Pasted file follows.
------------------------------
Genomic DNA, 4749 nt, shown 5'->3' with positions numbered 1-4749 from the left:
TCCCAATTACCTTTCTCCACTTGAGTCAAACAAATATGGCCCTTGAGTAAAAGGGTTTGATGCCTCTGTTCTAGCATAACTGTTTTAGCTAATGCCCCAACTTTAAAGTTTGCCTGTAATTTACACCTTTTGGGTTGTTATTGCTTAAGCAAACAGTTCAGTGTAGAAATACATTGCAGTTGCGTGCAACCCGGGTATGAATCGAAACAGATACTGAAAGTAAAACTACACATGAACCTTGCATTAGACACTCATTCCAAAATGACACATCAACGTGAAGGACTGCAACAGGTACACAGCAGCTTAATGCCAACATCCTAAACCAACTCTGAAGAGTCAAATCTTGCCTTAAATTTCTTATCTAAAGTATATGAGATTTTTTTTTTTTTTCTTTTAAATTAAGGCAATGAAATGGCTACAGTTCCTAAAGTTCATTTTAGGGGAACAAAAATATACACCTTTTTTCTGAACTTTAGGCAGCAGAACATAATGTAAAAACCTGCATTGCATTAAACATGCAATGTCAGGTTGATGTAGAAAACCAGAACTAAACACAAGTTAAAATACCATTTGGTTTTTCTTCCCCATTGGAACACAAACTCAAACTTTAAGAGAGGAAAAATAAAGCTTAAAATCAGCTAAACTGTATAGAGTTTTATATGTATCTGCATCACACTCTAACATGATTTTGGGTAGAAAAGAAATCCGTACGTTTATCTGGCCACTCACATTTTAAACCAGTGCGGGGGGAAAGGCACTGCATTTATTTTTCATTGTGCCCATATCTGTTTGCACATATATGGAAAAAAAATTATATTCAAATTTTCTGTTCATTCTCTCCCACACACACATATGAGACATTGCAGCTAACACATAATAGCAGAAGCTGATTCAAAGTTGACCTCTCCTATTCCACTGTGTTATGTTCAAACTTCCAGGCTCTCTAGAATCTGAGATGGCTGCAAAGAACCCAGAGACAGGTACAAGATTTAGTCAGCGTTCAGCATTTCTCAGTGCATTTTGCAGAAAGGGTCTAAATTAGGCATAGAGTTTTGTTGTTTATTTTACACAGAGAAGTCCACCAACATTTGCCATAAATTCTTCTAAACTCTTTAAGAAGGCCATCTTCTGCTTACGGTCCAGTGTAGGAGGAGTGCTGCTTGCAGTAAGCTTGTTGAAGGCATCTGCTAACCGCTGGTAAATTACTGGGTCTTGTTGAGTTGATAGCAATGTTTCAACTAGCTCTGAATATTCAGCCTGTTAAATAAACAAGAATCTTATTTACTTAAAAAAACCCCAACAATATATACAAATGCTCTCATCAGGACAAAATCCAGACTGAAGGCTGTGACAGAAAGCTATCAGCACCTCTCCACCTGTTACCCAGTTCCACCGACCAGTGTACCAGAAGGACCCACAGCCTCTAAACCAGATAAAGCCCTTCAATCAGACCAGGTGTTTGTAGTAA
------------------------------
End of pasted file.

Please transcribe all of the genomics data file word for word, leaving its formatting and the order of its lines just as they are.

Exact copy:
Genomic DNA, 4749 nt, shown 5'->3' with positions numbered 1-4749 from the left:
TCCCAATTACCTTTCTCCACTTGAGTCAAACAAATATGGCCCTTGAGTAAAAGGGTTTGATGCCTCTGTTCTAGCATAACTGTTTTAGCTAATGCCCCAACTTTAAAGTTTGCCTGTAATTTACACCTTTTGGGTTGTTATTGCTTAAGCAAACAGTTCAGTGTAGAAATACATTGCAGTTGCGTGCAACCCGGGTATGAATCGAAACAGATACTGAAAGTAAAACTACACATGAACCTTGCATTAGACACTCATTCCAAAATGACACATCAACGTGAAGGACTGCAACAGGTACACAGCAGCTTAATGCCAACATCCTAAACCAACTCTGAAGAGTCAAATCTTGCCTTAAATTTCTTATCTAAAGTATATGAGATTTTTTTTTTTTTTCTTTTAAATTAAGGCAATGAAATGGCTACAGTTCCTAAAGTTCATTTTAGGGGAACAAAAATATACACCTTTTTTCTGAACTTTAGGCAGCAGAACATAATGTAAAAACCTGCATTGCATTAAACATGCAATGTCAGGTTGATGTAGAAAACCAGAACTAAACACAAGTTAAAATACCATTTGGTTTTTCTTCCCCATTGGAACACAAACTCAAACTTTAAGAGAGGAAAAATAAAGCTTAAAATCAGCTAAACTGTATAGAGTTTTATATGTATCTGCATCACACTCTAACATGATTTTGGGTAGAAAAGAAATCCGTACGTTTATCTGGCCACTCACATTTTAAACCAGTGCGGGGGGAAAGGCACTGCATTTATTTTTCATTGTGCCCATATCTGTTTGCACATATATGGAAAAAAAATTATATTCAAATTTTCTGTTCATTCTCTCCCACACACACATATGAGACATTGCAGCTAACACATAATAGCAGAAGCTGATTCAAAGTTGACCTCTCCTATTCCACTGTGTTATGTTCAAACTTCCAGGCTCTCTAGAATCTGAGATGGCTGCAAAGAACCCAGAGACAGGTACAAGATTTAGTCAGCGTTCAGCATTTCTCAGTGCATTTTGCAGAAAGGGTCTAAATTAGGCATAGAGTTTTGTTGTTTATTTTACACAGAGAAGTCCACCAACATTTGCCATAAATTCTTCTAAACTCTTTAAGAAGGCCATCTTCTGCTTACGGTCCAGTGTAGGAGGAGTGCTGCTTGCAGTAAGCTTGTTGAAGGCATCTGCTAACCGCTGGTAAATTACTGGGTCTTGTTGAGTTGATAGCAATGTTTCAACTAGCTCTGAATATTCAGCCTGTTAAATAAACAAGAATCTTATTTACTTAAAAAAACCCCAACAATATATACAAATGCTCTCATCAGGACAAAATCCAGACTGAAGGCTGTGACAGAAAGCTATCAGCACCTCTCCACCTGTTACCCAGTTCCACCGACCAGTGTACCAGAAGGACCCACAGCCTCTAAACCAGATAAAGCCCTTCAATCAGACCAGGTGTTTGTAGTAA